Grace Notes in the Desert

Grace Notes in the Desert is written for the saints of Rio Grande Presbyterian Church and the surrounding community.

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Grace Notes acknowledges we need God's grace and forgivness as much as the desert water.



Being a Christian is a lifelong journey to embody
the scandalous love of Jesus Christ.”
--Roger Gench, pastor

For one week in August, 60 pastors attended the Synod of the SW’s Kaleidoscope Conference at Ghost Ranch Retreat Center in Abiquiu, New Mexico. Roger Gench, Senior Pastor of New York Avenue Presbyterian Church (located 2 blocks from the White House) and his wife, Frances, professor of 20 years at Union Theological Seminary in Richmond, VA--led us in a conference titled ‘Struggling with Scripture’.

A more apt title might have been “Wrestling with Scripture”--not unlike Jacob, who wrestled a man all night on the banks of the river Jabbok, and would not let him go until he blessed him--as, together, we spent a week learning, what I would call, ‘how to overcome a superficial reading of the Bible to grasp its deeper, internal meaning’; and ‘the importance of faithful interpretation in light of the whole of scripture.”

Wrestling with Scripture is an act of faithfulness”, said Frances Gench, who more than proved her commitment to do so; &, despite the inherent difficulties, and certain cultural and historical abuses some scripture has engendered, rather than ‘throw the baby out with the bath water, Francis advised,'there is much to glean and learn in the wrestle.'

Roger and Frances facilitated days and nights of lively discussion among those present(colleagues who’s views I found genuinely insightful and meaningful). I was thankful for the opportunity to be a part of what, for me, was a treasure trove of theological discourse/resources, grateful for the opportunity for my own continuing education.

As another church year begins (traditionally in September), I hope you will see in these pages ways you can continue to embark on your own continuing education, here, (and, also, offer suggestions about what we yet can do, together, to bless one another and the world around us).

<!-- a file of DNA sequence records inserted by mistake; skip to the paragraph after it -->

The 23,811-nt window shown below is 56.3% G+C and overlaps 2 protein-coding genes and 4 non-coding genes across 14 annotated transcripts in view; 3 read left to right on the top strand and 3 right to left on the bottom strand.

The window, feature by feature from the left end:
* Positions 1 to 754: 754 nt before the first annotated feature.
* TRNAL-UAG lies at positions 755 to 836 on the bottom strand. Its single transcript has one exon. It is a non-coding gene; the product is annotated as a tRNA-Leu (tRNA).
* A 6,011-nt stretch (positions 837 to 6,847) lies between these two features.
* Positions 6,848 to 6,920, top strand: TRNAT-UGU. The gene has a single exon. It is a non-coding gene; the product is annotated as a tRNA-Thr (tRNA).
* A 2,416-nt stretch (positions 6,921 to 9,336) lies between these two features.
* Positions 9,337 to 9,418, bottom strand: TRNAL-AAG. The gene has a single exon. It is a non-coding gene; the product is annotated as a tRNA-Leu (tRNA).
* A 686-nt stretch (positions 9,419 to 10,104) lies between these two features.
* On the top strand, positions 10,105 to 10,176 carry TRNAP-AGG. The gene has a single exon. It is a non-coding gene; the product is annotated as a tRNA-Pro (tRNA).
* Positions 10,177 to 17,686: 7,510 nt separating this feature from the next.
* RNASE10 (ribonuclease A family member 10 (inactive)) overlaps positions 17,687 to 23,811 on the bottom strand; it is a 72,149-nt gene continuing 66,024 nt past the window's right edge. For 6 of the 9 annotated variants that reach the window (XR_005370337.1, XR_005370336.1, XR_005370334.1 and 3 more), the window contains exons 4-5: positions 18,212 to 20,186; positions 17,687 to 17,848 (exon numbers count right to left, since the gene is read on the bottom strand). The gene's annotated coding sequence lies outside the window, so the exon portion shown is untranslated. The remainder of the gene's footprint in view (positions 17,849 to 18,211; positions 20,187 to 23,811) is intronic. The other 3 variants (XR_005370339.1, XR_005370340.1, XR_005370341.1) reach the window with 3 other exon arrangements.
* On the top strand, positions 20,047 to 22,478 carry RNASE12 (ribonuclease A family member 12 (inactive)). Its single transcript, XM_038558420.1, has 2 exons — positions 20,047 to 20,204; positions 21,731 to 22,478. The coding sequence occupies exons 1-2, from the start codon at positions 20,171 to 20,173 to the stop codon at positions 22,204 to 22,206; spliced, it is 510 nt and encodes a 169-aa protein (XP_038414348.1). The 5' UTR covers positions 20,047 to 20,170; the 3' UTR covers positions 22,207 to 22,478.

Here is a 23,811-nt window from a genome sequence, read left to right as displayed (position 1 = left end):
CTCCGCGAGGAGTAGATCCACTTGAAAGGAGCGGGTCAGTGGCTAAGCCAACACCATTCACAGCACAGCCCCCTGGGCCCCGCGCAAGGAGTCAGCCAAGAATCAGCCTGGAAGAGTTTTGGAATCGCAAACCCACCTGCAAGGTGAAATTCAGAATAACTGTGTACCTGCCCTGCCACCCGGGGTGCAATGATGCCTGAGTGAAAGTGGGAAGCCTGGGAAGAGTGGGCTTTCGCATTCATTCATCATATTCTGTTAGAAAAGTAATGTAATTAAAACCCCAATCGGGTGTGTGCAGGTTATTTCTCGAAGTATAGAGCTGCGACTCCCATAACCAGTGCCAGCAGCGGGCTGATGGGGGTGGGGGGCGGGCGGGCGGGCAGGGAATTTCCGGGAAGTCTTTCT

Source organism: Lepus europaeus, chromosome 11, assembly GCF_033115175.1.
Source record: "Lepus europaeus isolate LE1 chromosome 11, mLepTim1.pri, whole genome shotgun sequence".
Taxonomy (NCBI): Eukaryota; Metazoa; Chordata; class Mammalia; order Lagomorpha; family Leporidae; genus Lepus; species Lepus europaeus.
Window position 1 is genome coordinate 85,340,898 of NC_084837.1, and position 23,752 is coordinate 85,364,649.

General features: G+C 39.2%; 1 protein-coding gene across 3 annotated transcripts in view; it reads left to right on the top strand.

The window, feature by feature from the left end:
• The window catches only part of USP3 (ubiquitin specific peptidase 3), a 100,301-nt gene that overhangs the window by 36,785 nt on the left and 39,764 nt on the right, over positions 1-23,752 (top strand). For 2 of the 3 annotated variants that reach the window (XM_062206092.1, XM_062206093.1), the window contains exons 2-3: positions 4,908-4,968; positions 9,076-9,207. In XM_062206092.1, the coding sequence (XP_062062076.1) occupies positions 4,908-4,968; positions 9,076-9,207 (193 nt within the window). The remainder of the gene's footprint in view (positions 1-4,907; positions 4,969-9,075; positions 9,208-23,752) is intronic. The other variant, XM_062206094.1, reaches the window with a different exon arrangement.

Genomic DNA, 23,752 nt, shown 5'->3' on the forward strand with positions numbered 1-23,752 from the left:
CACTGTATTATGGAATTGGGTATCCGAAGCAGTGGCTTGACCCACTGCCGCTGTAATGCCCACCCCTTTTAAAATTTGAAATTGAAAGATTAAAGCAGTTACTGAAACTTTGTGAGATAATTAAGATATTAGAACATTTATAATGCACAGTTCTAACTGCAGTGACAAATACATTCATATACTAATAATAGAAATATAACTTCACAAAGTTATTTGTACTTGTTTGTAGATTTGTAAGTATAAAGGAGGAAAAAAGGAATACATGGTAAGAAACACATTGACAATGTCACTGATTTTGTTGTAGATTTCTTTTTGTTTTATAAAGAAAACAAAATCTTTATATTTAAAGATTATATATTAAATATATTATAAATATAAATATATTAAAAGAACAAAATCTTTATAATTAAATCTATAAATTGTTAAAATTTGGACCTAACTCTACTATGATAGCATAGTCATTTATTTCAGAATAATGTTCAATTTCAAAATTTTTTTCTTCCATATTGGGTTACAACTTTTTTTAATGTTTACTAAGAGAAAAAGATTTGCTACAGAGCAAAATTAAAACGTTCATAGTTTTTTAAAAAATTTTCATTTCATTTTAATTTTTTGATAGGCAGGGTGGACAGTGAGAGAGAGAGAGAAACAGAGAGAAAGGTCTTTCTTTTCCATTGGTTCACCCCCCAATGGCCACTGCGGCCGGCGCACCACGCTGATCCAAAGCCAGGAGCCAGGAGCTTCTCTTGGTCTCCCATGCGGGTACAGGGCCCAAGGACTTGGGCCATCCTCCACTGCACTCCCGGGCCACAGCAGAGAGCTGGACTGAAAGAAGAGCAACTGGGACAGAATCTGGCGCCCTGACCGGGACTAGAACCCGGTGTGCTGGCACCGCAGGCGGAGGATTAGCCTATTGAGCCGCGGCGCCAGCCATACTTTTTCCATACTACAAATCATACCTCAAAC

Blessings on the Journey,
A Pastor in the Desert


Fruitful Leadership

Recently I had the pleasure of attending a Called Back to the Well workshop with pastors, police and firefighter chaplains, and interesting as sundry group of people.

The Rev. Paul Hopkins, past director of the Samaritan Counseling Center for 20 years, was the leader and the workshop, titled after his book, called “Pursuing Pastoral Excellence, Pathways to Fruitful Leadership.”

For those of you who may not know about this book published this year by Alban Press (and I didn’t until I happened to attend this workshop), Paul Hopkins dedicates a chapter to each of seven local pastors whose ministry, he believes, reflects the following characteristics of fruitful leadership, namely that it is:


As Paul puts it, “Life in ministry must constantly be grounded in the lively practice of faith and confident hope in God’s providence, even through the dark days of discouragement and loneliness that inevitably come for most pastors. Staying connected to the vine of Christ is the most essential task. Fruitfulness springs from tender and tangled branches watered and fed and pruned by the vine grower.”

The same could be said of all of us growing in faith, in hope, in love, in Christ. I hope together, we are cultivating purpose, authenticity, relationships, along with a servant’s heart that is adaptable, persistent and spiritual, in our journey with God.

This is my prayer for all of us at Rio Grande, and, particularly our young people this summer as they embark on a week-long backpacking adventure with others in northern New Mexico: that, together, we cultivate purpose, authenticity, relationships, and a servant’s heart, that is adaptable, persistent and spiritual, rooted and grounded in Christ.

Blessings on the Journey,
A Pastor in the Desert